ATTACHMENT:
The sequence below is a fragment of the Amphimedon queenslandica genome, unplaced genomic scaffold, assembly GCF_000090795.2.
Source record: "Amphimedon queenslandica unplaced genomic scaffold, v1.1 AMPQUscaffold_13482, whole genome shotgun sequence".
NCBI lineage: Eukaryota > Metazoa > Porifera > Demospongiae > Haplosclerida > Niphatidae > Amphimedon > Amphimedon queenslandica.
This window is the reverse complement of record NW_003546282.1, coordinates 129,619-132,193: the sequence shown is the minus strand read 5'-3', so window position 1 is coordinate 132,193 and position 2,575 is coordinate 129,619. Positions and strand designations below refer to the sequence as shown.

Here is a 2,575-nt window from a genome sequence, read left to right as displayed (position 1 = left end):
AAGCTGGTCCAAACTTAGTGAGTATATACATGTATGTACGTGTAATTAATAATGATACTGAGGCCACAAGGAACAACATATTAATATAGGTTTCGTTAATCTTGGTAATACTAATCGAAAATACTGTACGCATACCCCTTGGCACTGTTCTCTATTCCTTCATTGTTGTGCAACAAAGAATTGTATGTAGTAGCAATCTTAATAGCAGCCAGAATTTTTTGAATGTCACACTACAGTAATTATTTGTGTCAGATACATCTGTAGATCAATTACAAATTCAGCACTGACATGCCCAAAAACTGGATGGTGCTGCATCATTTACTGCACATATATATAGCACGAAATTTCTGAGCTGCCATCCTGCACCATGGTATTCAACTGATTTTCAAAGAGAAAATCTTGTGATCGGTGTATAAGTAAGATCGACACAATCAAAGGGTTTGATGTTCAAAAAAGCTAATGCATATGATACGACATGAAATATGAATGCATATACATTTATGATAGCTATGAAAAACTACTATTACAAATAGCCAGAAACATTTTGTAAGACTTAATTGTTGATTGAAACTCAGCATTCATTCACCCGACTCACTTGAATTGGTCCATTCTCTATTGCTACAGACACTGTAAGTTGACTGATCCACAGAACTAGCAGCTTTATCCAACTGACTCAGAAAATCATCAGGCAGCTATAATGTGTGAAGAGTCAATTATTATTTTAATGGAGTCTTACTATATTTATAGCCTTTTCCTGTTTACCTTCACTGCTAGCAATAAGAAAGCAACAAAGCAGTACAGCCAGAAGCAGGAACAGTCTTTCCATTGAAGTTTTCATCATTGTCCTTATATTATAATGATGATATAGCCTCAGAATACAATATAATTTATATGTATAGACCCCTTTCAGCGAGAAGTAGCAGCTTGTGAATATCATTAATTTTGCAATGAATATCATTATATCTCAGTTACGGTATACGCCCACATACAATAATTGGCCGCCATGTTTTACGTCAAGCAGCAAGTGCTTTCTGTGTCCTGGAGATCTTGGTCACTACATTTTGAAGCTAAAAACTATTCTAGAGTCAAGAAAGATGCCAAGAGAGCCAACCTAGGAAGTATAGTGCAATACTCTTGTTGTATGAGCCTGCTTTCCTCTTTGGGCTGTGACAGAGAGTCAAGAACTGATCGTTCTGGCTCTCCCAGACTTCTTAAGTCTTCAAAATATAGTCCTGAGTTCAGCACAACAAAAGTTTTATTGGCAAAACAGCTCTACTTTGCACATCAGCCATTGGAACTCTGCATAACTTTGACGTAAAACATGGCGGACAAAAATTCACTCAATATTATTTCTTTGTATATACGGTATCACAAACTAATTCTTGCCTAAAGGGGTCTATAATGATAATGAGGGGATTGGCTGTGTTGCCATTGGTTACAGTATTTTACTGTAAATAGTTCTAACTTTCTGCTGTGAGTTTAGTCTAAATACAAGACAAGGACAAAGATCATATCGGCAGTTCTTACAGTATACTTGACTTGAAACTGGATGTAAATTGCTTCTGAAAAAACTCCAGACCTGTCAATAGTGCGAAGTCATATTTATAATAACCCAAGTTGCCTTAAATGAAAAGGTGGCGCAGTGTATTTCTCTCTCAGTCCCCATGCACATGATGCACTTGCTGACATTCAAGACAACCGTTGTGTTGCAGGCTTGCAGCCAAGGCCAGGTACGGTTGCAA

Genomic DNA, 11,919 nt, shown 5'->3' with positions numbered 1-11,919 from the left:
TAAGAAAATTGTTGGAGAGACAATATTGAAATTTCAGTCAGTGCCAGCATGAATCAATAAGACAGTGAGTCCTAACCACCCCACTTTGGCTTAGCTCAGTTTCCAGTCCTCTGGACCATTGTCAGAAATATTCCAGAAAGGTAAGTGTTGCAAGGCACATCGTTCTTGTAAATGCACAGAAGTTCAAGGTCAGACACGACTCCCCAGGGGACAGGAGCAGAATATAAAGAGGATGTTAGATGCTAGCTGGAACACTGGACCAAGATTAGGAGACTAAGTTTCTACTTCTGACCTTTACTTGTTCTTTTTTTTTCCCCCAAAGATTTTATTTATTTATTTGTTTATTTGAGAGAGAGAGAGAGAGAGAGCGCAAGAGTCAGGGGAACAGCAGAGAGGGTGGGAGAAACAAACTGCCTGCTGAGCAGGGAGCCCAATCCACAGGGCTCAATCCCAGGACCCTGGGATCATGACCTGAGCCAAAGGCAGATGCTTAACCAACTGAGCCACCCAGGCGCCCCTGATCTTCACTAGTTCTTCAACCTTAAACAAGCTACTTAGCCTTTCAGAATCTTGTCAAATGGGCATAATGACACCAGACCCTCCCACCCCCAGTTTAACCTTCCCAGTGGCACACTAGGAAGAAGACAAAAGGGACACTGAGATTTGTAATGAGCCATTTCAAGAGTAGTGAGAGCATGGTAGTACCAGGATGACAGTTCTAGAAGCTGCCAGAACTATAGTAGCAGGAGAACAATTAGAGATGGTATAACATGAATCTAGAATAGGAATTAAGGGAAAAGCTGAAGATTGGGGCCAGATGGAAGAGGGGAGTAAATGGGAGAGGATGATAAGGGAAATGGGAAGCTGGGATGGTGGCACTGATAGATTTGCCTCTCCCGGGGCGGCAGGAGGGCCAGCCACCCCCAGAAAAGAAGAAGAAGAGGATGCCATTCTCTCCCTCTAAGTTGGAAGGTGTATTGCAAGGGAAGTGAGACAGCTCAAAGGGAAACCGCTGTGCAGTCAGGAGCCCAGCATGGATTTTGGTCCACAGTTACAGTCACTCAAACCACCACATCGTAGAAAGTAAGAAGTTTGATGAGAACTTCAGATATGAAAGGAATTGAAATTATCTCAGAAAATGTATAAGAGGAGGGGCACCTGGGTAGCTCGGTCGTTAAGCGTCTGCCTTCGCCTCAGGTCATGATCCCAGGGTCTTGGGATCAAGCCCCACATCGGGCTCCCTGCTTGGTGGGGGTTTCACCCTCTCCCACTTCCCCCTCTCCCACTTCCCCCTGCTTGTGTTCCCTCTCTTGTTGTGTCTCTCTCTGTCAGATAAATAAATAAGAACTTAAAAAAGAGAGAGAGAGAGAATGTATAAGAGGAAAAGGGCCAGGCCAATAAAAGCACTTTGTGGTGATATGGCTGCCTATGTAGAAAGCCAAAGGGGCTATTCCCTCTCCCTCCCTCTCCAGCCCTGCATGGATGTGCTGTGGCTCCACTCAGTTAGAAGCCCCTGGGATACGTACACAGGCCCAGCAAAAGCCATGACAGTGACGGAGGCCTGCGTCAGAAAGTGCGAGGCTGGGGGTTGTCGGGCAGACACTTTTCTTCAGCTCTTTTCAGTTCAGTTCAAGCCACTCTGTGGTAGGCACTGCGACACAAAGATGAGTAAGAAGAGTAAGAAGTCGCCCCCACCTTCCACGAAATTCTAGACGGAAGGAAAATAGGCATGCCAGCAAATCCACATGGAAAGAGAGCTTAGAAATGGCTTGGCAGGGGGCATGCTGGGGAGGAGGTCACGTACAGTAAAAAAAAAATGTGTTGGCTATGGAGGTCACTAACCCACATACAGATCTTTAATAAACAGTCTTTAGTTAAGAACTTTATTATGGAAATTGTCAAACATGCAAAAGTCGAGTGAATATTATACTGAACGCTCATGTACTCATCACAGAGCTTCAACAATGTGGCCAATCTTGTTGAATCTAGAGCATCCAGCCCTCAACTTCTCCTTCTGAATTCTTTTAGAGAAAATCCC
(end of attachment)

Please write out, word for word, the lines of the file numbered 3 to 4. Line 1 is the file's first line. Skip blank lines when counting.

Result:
NCBI lineage: Eukaryota > Metazoa > Porifera > Demospongiae > Haplosclerida > Niphatidae > Amphimedon > Amphimedon queenslandica.
This window is the reverse complement of record NW_003546282.1, coordinates 129,619-132,193: the sequence shown is the minus strand read 5'-3', so window position 1 is coordinate 132,193 and position 2,575 is coordinate 129,619. Positions and strand designations below refer to the sequence as shown.